TWIN LAKES, Okla. - Homes are teetering on the edge of Twin Lakes, at risk of falling into the Cimarron River.
Air Comfort Solutions Chopper 4 was there as the rushing river ate away at the ground underneath two homes.
“It`s sad,” said Lori Dahlem, a resident and Twin Lakes volunteer firefighter. “It’s totally sad. This is our home. this is our community.”
“It`s very terrifying,” said Virginia Green, a Twin Lakes resident.
At least one house is already in pieces.
But, minutes later, a shed slams into another home along the Cimarron River and was later swept away.
“You see big trees fall in and then you see wells from the houses fall in and then you see the house fall in,” said Dahlem.
The Twin Lakes Fire Department says Twin Lakes Sports Club is full of about 400 people and about half of those people are going to be affected if the rushing water continues to rise.
“It`s going to fill up the lakes and it`s going to make the whole park a big pond and some of the people wouldn`t be able to get out,” said Fire Chief Mike Gilliam.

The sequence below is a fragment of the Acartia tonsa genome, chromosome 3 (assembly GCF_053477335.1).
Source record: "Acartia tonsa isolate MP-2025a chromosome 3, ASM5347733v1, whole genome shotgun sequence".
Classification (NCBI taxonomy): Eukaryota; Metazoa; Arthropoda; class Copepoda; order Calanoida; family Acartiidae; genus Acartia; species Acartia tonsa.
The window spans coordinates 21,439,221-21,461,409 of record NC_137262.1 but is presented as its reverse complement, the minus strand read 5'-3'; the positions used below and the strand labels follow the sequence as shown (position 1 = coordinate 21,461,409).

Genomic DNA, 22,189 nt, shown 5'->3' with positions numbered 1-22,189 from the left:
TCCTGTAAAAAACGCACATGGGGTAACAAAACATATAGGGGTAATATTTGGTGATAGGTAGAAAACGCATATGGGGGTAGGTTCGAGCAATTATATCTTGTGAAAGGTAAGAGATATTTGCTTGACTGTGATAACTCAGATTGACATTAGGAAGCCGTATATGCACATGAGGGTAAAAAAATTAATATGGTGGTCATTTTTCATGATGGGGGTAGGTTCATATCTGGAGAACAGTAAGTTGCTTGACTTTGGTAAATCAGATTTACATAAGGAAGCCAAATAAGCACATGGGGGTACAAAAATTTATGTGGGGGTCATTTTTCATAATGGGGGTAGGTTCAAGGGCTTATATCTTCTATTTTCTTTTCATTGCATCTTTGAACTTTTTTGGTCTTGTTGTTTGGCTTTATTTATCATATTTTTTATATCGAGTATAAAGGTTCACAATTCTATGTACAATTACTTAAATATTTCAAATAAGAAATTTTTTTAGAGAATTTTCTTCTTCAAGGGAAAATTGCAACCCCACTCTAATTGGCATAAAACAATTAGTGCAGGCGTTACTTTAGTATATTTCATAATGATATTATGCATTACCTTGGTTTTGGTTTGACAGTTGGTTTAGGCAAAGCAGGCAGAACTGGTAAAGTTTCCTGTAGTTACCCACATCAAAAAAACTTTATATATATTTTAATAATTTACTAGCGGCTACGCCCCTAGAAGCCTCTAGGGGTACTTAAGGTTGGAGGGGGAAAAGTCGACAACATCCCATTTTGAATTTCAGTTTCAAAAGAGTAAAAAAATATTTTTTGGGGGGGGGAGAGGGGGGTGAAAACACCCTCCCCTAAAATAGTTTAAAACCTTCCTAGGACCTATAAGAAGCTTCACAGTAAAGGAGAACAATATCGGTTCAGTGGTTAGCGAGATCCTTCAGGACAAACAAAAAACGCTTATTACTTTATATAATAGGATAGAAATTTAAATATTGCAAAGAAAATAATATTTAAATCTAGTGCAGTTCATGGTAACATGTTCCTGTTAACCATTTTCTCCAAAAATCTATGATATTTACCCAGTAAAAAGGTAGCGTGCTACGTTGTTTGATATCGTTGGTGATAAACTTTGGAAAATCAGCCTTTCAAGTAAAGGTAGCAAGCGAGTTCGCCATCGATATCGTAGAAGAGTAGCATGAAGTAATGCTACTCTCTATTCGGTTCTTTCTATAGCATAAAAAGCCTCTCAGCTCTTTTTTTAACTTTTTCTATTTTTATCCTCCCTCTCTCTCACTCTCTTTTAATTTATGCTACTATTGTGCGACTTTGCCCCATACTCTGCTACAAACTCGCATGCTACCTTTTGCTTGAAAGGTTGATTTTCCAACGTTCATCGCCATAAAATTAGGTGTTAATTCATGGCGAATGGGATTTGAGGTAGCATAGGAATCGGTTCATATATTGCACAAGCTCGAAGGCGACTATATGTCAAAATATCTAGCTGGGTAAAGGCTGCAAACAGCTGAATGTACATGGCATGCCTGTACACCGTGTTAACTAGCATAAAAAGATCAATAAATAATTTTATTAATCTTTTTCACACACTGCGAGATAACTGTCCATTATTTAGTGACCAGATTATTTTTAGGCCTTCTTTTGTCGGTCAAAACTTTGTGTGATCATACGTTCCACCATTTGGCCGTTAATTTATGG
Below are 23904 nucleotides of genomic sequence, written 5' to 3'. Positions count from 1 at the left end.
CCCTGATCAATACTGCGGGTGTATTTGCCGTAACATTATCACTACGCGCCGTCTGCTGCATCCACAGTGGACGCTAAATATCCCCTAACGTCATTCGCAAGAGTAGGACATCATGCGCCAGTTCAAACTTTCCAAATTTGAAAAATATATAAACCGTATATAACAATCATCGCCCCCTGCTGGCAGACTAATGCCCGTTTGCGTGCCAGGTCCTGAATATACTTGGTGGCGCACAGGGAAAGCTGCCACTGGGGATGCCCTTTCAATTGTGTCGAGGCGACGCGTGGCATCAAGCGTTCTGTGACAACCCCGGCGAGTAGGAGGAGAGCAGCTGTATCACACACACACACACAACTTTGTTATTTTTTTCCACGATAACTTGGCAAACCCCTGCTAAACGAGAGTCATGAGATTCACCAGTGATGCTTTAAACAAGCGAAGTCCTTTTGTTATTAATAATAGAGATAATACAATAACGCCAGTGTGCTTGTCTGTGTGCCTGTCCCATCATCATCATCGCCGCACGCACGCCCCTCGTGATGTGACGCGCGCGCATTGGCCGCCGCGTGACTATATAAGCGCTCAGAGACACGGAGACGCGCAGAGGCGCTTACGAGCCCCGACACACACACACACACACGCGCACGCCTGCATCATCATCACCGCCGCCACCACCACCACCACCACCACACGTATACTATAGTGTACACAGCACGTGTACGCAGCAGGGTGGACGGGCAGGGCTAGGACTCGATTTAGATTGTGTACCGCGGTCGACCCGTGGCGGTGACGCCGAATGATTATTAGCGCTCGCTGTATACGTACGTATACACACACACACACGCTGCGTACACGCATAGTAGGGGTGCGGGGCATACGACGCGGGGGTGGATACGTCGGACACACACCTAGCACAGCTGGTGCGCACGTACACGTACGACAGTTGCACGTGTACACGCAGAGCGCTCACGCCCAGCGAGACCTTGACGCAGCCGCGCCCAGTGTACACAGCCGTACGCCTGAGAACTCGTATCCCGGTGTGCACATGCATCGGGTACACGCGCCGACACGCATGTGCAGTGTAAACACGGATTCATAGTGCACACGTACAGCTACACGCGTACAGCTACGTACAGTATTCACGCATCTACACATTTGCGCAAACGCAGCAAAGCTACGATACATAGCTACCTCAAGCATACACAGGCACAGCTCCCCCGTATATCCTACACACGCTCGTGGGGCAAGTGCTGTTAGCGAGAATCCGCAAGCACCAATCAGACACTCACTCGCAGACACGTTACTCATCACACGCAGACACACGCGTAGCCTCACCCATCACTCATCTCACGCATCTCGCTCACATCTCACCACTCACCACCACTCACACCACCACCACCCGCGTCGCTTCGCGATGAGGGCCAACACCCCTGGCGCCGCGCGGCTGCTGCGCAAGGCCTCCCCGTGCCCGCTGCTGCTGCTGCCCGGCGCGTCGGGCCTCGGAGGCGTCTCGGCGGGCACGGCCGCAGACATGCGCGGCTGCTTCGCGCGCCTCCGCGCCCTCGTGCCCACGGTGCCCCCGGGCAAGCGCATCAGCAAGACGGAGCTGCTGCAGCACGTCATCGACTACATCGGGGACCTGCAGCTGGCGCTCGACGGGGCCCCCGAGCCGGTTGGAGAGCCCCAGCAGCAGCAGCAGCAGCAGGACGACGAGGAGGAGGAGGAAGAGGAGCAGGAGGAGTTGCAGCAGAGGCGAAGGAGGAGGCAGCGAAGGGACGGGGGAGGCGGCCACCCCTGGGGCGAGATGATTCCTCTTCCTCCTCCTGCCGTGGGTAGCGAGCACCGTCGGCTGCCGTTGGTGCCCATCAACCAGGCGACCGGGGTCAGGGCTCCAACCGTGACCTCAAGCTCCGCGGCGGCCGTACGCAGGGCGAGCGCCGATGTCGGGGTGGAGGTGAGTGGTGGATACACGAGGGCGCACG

Gilliam’s one of many First Responders working tirelessly helping people get valuables out of their home and keep them safe.
“'I’ve been up for 48 hours,” said Gilliam. “It`s one of the hardest things you have to do is tell people they have to leave their homes, but it`s a necessary thing.”
And they’ve experienced flooding in the past, but nothing like this.
The rushing water keeps eroding the river bank.
“We`ve had about 3 to 4 floods since then that would take a little at a time, but this one has taken a lot more,” said Dahlem.
As many still wait and prepare for the worst, they’re grateful the First Responders were proactive.
“It means a lot,” said Green. “It`s like family being together. If ones affected then everybody affected.”